What we most risk losing, perhaps, is more serious than any of these disciplinary peccadilloes. We are in danger, in becoming too identified with our specialty or “expertise”, that our identity is first, foremost and foundationally as God’s creatures and forgiven sinners saved by grace who will give a final account of our lives to God alone. Why is this important to remember? One reason is that it ensures against one of the great academic temptations: to think that the expertise which we have the privilege of developing at the taxpayer’s expense in some way enhances the quality and worth of our souls. Now I know that to put it like that sounds ridiculous, but is there not a sense in which we are tempted to consider ourselves just that little bit elevated as people by virtue of our “superior knowledge and wisdom”? Elevated as academics: quite possibly; elevated as people: to think so would be spectacularly to misunderstand the very heartbeat of both the Old and New Testaments.

In his Every Good Endeavor, Tim Keller quotes Dr Martin Lloyd-Jones musing on the trajectory that leads a person away from humanity and into to expertise: “there are many whom I have had the privilege of meeting whose tombstones might well bear the grim epitaph . . . ‘born a man, died a doctor.'”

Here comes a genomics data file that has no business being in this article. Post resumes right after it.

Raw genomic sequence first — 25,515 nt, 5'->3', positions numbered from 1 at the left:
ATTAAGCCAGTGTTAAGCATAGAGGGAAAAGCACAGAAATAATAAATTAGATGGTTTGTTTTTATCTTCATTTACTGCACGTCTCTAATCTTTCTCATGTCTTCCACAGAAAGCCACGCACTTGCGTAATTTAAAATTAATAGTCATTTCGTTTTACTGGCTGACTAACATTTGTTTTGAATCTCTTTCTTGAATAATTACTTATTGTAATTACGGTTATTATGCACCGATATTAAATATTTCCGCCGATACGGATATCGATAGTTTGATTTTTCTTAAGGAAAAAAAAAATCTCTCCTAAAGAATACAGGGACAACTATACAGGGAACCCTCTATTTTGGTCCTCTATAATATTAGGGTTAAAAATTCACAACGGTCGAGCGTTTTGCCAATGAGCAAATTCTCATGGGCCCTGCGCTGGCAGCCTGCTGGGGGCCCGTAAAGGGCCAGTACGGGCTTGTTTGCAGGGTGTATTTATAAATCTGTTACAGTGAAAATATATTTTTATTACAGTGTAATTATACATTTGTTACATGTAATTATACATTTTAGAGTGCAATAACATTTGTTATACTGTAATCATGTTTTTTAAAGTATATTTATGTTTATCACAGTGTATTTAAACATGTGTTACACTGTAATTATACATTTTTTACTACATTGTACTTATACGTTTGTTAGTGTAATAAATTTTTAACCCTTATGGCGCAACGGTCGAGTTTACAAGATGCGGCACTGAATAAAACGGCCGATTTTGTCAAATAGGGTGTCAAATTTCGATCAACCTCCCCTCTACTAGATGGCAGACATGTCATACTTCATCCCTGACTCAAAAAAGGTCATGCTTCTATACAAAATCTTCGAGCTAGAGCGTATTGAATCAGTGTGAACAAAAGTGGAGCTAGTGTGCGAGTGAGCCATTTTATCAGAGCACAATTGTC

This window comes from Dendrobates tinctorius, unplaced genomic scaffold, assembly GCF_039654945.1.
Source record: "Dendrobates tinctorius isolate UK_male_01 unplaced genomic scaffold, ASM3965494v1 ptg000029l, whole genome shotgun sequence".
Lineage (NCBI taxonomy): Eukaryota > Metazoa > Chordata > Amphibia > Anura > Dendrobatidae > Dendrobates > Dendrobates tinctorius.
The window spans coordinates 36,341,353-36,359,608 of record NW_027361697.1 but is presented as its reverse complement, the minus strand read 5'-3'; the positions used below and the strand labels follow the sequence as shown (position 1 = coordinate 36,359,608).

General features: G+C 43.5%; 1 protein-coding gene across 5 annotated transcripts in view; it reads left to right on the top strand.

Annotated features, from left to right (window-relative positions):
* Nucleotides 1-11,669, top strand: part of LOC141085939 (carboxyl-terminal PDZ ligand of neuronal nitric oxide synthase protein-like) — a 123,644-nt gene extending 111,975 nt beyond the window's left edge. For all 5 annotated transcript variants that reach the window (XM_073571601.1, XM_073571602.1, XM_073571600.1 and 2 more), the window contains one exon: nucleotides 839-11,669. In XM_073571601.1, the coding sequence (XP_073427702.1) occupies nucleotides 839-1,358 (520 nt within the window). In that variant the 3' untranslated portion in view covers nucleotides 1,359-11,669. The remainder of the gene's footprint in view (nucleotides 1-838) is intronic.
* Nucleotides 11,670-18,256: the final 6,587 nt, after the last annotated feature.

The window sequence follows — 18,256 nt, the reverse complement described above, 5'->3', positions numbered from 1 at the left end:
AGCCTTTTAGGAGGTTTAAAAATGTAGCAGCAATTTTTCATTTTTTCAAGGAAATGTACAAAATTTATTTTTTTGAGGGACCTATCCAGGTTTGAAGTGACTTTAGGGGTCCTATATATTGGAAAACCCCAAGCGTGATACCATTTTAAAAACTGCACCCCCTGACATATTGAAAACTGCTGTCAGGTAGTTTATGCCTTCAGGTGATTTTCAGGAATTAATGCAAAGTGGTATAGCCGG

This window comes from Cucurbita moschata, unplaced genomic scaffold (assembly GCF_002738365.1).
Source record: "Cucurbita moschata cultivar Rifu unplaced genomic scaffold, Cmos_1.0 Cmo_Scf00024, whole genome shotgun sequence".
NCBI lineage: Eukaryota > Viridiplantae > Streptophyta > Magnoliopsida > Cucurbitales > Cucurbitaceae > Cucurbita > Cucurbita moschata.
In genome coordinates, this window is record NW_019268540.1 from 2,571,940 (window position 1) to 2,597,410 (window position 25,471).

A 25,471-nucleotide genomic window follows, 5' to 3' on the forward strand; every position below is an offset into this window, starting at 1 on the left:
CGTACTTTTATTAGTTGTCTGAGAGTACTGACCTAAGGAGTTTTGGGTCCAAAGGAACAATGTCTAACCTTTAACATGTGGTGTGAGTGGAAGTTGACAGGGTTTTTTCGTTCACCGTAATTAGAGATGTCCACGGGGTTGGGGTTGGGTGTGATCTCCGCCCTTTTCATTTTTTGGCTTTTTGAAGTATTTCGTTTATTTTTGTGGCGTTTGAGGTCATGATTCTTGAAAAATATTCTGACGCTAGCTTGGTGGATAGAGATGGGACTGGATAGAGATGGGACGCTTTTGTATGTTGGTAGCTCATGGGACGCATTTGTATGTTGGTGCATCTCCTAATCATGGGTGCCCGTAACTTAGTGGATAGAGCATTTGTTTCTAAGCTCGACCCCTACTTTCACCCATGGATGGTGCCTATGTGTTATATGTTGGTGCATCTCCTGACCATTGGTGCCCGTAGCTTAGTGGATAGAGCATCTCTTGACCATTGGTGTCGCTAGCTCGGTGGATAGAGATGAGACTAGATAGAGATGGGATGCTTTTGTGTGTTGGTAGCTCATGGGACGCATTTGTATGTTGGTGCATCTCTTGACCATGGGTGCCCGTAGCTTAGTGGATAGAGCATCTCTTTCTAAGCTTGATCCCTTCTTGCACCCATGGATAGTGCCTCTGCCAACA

God grant that it may never be said of us: “born a human being, died an expert.”

Let’s read Pascal (4): is my opponent mistaken, or incomplete?

Let's Read Pascal


When we wish to correct with advantage, and to show another that he errs, we must notice from what side he views the matter, for on that side it is usually true, and admit that truth to him, but reveal to him the side on which it is false. He is satisfied with that, for he sees that he was not mistaken, and that he only failed to see all sides. Now, no one is offended at not seeing everything; but one does not like to be mistaken, and that perhaps arises from the fact that man naturally cannot see everything, and that naturally he cannot err in the side he looks at, since the perceptions of our senses are always true.

Here Pascal nails the crucial principle of walking in others’ shoes. If we can’t see why someone’s position is true for him or her, why it would make sense and be attractive, then we are not yet in a position to engage with it in a critical way. It is also the sound advice imparted in the Latin motto audi alteram partem (listen to the other side). Quite apart from being good academic etiquette and courtesy, a very careful and sympathetic attention paid to the arguments of those with whom one disagrees is often the very best soil for top quality scholarship to take root.